- Starting this week, filmmaker, editor, critic and Notebook contributor Gina Telaroli will be seeing the premiere of her exquisite short feature Traveling Light, "a small-scale silent (aesthetically “silent”, but with a dense sound mix) charting a trip among friends from New York to Pittsburgh carefully constructed as a string of tiny moments" (Christopher Small), around the world in a variety of venues. The most ambitious on the ground presentation will be at New York's Anthology Film Archives, in whose series "Closely Watched Trains" Traveling Light is showing alongside such other brilliant train cinema as Shanghai Express, Emperor of the North, and The Narrow Margin. For those not in New York, stay tuned for news of the film's online premiere.
- As Dave Kehr prepares to take on his new position as Adjunct Curator at MoMA, it has been announced that J. Hoberman will be taking over his video column in The New York Times in January. Kehr bows out with one last piece on TCM's new Ford/Columbia box set (Ford pictured above).
- Robert Pattinson will be joining Benedict Cumberbatch in James Gray's Lost City of Z, which is likely to begin shooting next year. It's worth mentioning that Pattinson has long been an admirer of Gray's cinema.
"In 12 Years A Slave, there is the scene when Epps tells Solomon to whip Patsey. The shot moves in continuous motion from Patsey being unrobed and tied to the pole and finally there is a moment when there are five people on screen, Patsey is not on screen, and the framing somewhat reminds me of Démolition d’un mur in a vague way. Of course there is no reverse in this film, this history is irreversible. But there is a curious instance of framing where the whip is hitting Patsey off-screen but a for a couple seconds it made me think that Solomon is whipping the frame itself. An attack against the price of the frame, populated by famous actors etc. I asked my friend who is an actor, what does it mean to ‘play’ a racist in a movie? There is something perfect and disgusting about seeing these actors as slave owners, perfect in that it immediately made me think of the frame, and yes, in the frame I live in, who is instantly recognizable but profiting from the frame of the world, a world that hides the void that haunts it, a constant work of forcing the world to appear continuous and without cut in the 180 degree rule. Whipping the frame because the cuts that appear on the inexistent make the frame possible. Yet we give all glory to the frame, to the possibilities of the visible, but without a thought of the impossible, change can only be an extension of the possible and will be necessary, there is no cut."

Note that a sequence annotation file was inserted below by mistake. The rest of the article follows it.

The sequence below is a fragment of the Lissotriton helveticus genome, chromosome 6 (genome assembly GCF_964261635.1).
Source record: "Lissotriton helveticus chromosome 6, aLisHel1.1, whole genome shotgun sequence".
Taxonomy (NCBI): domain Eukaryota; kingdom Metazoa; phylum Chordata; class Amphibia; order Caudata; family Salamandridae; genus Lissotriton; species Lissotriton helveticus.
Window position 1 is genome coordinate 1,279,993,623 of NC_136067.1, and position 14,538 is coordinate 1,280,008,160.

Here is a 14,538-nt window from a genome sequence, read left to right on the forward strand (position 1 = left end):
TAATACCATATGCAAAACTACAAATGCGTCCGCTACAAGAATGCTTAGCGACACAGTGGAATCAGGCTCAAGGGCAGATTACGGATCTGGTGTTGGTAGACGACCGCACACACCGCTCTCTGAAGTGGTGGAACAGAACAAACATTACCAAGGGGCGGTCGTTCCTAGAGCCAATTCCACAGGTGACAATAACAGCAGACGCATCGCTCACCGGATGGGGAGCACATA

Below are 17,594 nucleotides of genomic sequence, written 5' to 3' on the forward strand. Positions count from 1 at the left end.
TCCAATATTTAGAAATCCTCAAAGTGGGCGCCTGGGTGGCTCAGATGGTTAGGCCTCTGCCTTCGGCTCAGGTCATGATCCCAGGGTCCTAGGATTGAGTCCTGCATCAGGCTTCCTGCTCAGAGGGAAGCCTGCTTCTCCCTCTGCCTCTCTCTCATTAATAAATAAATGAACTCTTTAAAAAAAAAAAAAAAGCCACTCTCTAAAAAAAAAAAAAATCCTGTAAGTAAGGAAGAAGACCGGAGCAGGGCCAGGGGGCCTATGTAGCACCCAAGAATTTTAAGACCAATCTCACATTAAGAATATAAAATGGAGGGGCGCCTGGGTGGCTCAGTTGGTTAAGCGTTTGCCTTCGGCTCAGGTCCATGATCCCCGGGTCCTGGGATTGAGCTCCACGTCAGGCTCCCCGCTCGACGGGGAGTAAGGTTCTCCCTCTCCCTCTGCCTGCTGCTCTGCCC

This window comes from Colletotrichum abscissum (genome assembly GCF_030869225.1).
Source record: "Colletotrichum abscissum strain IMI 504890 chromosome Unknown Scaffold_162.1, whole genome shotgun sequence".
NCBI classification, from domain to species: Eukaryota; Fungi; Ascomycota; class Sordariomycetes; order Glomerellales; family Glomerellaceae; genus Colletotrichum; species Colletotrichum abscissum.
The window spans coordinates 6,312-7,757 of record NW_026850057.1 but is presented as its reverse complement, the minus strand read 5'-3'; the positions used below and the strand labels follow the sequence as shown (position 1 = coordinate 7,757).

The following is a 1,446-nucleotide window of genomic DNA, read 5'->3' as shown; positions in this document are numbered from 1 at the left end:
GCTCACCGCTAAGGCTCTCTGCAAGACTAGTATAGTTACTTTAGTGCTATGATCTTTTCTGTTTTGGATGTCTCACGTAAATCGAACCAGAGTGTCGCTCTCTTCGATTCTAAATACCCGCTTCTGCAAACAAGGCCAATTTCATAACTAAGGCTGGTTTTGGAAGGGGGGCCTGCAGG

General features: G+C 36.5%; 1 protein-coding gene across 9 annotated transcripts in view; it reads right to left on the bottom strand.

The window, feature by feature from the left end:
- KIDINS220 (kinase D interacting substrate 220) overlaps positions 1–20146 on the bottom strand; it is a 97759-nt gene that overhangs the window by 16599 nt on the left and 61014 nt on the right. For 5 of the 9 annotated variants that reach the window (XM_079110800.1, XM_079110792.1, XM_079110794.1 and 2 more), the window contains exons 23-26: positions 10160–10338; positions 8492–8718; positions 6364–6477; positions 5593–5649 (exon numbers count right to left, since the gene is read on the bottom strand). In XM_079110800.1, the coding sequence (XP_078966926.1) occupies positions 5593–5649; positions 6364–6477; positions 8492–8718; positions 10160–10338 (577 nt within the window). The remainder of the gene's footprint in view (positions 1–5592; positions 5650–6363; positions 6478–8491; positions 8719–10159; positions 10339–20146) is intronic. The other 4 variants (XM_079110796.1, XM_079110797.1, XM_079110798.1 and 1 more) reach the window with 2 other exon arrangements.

- Above: via David Jenkins, an, um, interesting poster for Rivette's Le Pont du Nord. I wonder if it'll ever make Adrian Curry's column?
- Occasioned by Dave Kehr's departure from writing, Aaron Cutler has an analysis of Kehr's review of Days of Heaven, a piece included in the book When Movies Mattered which Cutler claims is "the most useful guide to writing film criticism that I have ever read."
- Above: if you've been following Asia Argento's Twitter & Vine accounts, you'll know that she and Abel Ferrara have been hanging out in Rome (at a Bob Dylan concert at one point, no less).
- "If La Cava is an attractive case for reclamation today, it’s because he has something of the rogue, maverick character about him." At Artforum Nick Pinkerton has an excellent piece on Gregory La Cava, the subject of a fourteen-film retrospective at the UCLA Film & Television Archive running through December.
From the archives.